As countries aim to control the spread of the coronavirus, individuals worldwide have been panic buying in an effort to have enough food to survive on if they should have to self-isolate for 14 days. In Australia, where people have been panic-buying toilet paper for weeks now, police have been ordered to patrol supermarkets in an effort to curb such behavior, according to Nine News Australia.
As previously reported by The Inquisitr, the initial rush to stock up on this resource likely occurred from the misconception that the majority of toilet paper was made in China. However, 60 percent of the product is actually made locally. Regardless, as fears escalated, panic buying continued and it is still difficult for many Australians to purchase the item.
With emotions soaring, many reports of violence in varying degrees have been reported. These included footage that has since gone viral, showing two Australian women involved in a brawl over the elusive toilet paper.
Because of this, supermarkets in Australia have enforced strict limits on items such as toilet paper, hand sanitizer, and pet food, among many other products. As anger over shortages escalates, though, law enforcement has been forced to make their presence felt in these situations.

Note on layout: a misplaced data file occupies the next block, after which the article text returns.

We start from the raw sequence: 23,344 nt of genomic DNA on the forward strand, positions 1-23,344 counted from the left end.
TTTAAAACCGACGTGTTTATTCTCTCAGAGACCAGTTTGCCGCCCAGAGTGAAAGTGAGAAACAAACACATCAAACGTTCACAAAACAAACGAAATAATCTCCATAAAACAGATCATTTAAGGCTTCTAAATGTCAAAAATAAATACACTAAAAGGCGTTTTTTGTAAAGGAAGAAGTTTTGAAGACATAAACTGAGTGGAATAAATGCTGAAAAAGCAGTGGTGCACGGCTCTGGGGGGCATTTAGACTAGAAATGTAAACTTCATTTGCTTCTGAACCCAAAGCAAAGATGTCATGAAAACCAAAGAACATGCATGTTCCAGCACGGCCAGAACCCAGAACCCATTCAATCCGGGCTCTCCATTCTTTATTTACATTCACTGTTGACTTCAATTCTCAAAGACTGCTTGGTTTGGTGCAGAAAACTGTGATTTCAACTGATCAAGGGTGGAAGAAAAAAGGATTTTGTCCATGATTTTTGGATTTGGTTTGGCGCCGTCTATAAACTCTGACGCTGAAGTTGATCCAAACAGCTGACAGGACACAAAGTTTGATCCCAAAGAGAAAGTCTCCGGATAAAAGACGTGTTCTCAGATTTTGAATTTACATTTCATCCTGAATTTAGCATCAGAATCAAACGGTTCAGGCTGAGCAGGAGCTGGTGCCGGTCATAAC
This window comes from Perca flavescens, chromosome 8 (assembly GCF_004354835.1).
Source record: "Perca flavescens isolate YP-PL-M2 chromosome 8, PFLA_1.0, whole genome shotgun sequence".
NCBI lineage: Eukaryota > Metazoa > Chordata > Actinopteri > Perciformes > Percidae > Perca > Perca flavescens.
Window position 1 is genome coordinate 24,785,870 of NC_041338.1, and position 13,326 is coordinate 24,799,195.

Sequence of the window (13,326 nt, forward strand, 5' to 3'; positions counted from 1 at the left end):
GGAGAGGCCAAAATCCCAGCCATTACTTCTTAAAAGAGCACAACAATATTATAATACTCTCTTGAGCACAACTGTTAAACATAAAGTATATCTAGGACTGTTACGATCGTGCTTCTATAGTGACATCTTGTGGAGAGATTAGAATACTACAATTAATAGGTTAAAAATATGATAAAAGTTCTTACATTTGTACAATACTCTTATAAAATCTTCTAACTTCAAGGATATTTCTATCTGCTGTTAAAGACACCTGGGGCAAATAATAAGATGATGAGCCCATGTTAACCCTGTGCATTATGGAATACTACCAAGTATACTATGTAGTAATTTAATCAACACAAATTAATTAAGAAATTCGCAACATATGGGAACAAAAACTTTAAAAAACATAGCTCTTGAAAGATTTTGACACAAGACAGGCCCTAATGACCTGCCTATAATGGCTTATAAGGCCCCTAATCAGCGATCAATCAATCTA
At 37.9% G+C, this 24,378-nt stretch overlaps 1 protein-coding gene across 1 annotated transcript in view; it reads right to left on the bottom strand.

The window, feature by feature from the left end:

— Ellenbrook Police (@EllenbrookPol) March 17, 2020
NSW Police Deputy Commissioner Jeff Loy has assured Australians that bad behavior would not be tolerated and the police presence will be used to help make shopping safer for all involved.
“Despite these unprecedented circumstances, we are working hard to maintain a sense of normality for the wider community,” he said.
Prime Minister Scott Morrison also spoke out about the recurring issue of panic buying during the coronavirus pandemic.
“It is not sensible, it is not helpful and, I’ve got to say, it has been one of the most disappointing things I have seen in Australian behavior in response to this crisis,” he said during a speech yesterday.
“There is no reason for people to be hoarding supplies from fear of a lockdown or anything like this.”
Additionally, major chain supermarkets have also issued statements via a series of newspaper advertisements calling for Australians to cease their panic-buying ways.
“We understand your concerns, but if you buy only what you need and stick to the product limits it helps everyone, especially the elderly and people with disability,” one of the ads read.
While it has been reported that there are no shortfalls in supplies, it seems likely that Australian residents will continue to suffer delayed deliveries as hysteria over the coronavirus remains at high levels.